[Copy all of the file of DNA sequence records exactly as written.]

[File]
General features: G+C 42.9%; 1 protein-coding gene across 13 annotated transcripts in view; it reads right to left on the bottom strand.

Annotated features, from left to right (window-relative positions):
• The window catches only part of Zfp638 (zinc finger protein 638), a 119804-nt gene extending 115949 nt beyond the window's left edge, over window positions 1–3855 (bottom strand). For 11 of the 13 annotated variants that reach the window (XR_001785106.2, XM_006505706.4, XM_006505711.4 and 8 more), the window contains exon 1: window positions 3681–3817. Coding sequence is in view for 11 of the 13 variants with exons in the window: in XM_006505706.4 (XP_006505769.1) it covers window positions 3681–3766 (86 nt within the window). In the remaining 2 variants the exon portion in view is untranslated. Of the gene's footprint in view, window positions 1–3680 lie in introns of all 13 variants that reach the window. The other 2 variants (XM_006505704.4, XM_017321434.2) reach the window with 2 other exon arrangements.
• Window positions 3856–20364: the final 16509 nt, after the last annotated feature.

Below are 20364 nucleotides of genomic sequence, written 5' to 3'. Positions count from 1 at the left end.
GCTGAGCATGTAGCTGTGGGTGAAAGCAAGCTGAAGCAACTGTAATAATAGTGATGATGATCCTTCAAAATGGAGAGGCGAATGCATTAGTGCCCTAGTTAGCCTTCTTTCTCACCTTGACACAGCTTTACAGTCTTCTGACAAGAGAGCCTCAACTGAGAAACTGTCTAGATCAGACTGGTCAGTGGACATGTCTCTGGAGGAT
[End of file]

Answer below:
General features: G+C 42.9%; 1 protein-coding gene across 13 annotated transcripts in view; it reads right to left on the bottom strand.

Annotated features, from left to right (window-relative positions):
• The window catches only part of Zfp638 (zinc finger protein 638), a 119804-nt gene extending 115949 nt beyond the window's left edge, over window positions 1–3855 (bottom strand). For 11 of the 13 annotated variants that reach the window (XR_001785106.2, XM_006505706.4, XM_006505711.4 and 8 more), the window contains exon 1: window positions 3681–3817. Coding sequence is in view for 11 of the 13 variants with exons in the window: in XM_006505706.4 (XP_006505769.1) it covers window positions 3681–3766 (86 nt within the window). In the remaining 2 variants the exon portion in view is untranslated. Of the gene's footprint in view, window positions 1–3680 lie in introns of all 13 variants that reach the window. The other 2 variants (XM_006505704.4, XM_017321434.2) reach the window with 2 other exon arrangements.
• Window positions 3856–20364: the final 16509 nt, after the last annotated feature.

Below are 20364 nucleotides of genomic sequence, written 5' to 3'. Positions count from 1 at the left end.
GCTGAGCATGTAGCTGTGGGTGAAAGCAAGCTGAAGCAACTGTAATAATAGTGATGATGATCCTTCAAAATGGAGAGGCGAATGCATTAGTGCCCTAGTTAGCCTTCTTTCTCACCTTGACACAGCTTTACAGTCTTCTGACAAGAGAGCCTCAACTGAGAAACTGTCTAGATCAGACTGGTCAGTGGACATGTCTCTGGAGGAT